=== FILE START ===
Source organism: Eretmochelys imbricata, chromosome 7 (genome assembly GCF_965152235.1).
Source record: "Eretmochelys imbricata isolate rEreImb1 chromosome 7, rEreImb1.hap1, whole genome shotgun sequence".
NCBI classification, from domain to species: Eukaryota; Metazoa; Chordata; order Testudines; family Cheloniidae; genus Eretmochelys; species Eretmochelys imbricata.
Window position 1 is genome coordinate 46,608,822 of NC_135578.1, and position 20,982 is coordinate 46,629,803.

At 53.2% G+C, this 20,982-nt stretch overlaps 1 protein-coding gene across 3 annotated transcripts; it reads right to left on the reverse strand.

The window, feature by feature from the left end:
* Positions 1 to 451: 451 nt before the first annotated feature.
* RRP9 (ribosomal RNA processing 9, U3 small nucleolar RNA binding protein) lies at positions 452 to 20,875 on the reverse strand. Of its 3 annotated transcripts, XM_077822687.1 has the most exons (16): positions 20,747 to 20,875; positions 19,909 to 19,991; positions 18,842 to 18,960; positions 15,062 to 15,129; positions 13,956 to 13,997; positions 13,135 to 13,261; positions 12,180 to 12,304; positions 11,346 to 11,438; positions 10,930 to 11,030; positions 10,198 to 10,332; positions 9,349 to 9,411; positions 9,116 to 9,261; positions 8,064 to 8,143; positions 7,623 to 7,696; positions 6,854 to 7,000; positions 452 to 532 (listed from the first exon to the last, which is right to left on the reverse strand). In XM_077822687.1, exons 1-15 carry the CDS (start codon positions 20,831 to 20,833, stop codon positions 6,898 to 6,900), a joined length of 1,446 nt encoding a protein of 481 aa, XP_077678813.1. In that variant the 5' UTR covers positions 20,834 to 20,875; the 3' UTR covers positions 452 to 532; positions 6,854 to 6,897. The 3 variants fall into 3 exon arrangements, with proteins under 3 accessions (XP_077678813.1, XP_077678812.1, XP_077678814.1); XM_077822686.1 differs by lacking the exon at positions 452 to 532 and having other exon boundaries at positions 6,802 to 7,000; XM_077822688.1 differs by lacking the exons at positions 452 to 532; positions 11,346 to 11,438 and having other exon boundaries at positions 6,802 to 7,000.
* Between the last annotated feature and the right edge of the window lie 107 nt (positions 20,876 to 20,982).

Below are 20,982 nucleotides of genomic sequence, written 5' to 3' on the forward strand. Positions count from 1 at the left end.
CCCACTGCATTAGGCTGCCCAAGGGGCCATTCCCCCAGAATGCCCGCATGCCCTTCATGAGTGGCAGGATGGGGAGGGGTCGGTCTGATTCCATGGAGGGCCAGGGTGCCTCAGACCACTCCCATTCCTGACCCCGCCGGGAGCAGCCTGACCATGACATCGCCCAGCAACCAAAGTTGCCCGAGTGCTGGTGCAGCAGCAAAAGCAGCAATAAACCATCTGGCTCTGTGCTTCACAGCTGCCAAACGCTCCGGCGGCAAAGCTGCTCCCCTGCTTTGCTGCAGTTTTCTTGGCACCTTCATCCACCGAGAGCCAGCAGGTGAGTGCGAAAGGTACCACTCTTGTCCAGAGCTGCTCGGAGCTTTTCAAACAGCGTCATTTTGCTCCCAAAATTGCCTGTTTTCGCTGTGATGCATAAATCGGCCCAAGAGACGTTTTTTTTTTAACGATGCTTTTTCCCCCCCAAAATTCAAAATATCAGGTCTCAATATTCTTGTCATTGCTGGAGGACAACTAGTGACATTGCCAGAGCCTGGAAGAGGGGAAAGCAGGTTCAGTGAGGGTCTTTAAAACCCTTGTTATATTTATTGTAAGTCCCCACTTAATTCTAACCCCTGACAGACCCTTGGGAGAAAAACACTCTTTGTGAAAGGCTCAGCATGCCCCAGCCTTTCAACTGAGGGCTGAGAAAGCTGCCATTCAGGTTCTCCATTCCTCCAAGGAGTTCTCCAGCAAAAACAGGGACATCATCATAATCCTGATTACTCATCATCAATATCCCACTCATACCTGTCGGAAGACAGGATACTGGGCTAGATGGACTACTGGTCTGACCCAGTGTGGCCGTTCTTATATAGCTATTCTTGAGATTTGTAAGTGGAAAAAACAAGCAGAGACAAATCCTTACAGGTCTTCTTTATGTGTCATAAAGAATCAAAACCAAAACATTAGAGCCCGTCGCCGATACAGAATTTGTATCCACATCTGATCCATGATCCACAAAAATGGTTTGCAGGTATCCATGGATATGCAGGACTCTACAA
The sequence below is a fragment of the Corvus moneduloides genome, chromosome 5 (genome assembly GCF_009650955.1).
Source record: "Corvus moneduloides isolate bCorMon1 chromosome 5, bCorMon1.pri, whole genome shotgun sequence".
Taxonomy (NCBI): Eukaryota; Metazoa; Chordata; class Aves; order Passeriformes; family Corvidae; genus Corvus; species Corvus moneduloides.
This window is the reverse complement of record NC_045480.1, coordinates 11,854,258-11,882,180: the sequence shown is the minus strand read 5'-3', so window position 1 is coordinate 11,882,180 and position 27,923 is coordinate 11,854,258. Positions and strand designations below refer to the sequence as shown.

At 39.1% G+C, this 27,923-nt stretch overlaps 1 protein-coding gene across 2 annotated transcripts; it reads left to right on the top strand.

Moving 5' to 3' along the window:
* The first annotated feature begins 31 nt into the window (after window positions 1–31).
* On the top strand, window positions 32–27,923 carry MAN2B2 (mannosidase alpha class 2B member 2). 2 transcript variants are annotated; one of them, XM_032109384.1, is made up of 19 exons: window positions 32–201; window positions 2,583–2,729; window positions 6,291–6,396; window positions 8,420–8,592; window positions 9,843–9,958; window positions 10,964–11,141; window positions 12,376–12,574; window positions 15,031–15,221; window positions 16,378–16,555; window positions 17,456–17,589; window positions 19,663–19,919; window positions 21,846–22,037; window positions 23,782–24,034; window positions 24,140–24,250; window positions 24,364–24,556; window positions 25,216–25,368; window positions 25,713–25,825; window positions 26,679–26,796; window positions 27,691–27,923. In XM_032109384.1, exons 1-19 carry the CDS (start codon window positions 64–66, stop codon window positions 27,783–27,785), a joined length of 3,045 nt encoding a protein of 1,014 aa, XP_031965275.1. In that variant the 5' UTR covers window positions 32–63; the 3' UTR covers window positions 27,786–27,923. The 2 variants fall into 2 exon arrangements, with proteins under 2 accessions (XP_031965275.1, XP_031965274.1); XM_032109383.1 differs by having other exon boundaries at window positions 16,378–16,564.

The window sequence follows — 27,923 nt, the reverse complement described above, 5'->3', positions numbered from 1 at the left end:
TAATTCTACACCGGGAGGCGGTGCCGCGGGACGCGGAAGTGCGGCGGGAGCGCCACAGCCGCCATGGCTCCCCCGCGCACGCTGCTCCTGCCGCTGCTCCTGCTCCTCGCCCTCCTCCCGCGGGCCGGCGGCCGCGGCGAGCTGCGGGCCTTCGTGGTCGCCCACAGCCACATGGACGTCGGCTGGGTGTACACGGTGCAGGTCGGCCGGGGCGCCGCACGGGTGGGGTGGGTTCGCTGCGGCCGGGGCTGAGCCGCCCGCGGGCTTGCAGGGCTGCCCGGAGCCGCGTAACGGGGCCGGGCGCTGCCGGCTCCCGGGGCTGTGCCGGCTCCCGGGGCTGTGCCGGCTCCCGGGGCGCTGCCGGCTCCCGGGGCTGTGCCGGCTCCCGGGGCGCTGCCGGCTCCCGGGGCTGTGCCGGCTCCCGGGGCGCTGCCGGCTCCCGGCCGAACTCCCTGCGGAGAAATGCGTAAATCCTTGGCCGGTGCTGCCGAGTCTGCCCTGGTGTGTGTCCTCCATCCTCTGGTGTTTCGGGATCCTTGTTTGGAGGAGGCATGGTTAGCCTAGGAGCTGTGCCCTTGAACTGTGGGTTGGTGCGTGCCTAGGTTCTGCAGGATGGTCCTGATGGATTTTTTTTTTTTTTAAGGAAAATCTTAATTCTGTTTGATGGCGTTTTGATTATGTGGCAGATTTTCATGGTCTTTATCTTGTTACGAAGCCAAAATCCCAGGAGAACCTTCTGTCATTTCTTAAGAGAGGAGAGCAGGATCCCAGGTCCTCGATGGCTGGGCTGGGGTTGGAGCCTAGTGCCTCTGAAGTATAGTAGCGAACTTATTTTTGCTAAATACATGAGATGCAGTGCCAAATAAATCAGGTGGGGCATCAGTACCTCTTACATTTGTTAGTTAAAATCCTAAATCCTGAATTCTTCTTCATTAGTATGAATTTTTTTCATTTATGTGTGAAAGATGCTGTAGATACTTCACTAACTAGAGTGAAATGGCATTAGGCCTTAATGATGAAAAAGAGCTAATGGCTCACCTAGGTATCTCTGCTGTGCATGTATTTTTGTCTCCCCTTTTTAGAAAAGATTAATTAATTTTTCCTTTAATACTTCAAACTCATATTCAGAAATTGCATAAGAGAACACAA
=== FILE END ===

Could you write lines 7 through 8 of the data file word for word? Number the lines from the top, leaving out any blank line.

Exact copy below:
* Positions 1 to 451: 451 nt before the first annotated feature.
* RRP9 (ribosomal RNA processing 9, U3 small nucleolar RNA binding protein) lies at positions 452 to 20,875 on the reverse strand. Of its 3 annotated transcripts, XM_077822687.1 has the most exons (16): positions 20,747 to 20,875; positions 19,909 to 19,991; positions 18,842 to 18,960; positions 15,062 to 15,129; positions 13,956 to 13,997; positions 13,135 to 13,261; positions 12,180 to 12,304; positions 11,346 to 11,438; positions 10,930 to 11,030; positions 10,198 to 10,332; positions 9,349 to 9,411; positions 9,116 to 9,261; positions 8,064 to 8,143; positions 7,623 to 7,696; positions 6,854 to 7,000; positions 452 to 532 (listed from the first exon to the last, which is right to left on the reverse strand). In XM_077822687.1, exons 1-15 carry the CDS (start codon positions 20,831 to 20,833, stop codon positions 6,898 to 6,900), a joined length of 1,446 nt encoding a protein of 481 aa, XP_077678813.1. In that variant the 5' UTR covers positions 20,834 to 20,875; the 3' UTR covers positions 452 to 532; positions 6,854 to 6,897. The 3 variants fall into 3 exon arrangements, with proteins under 3 accessions (XP_077678813.1, XP_077678812.1, XP_077678814.1); XM_077822686.1 differs by lacking the exon at positions 452 to 532 and having other exon boundaries at positions 6,802 to 7,000; XM_077822688.1 differs by lacking the exons at positions 452 to 532; positions 11,346 to 11,438 and having other exon boundaries at positions 6,802 to 7,000.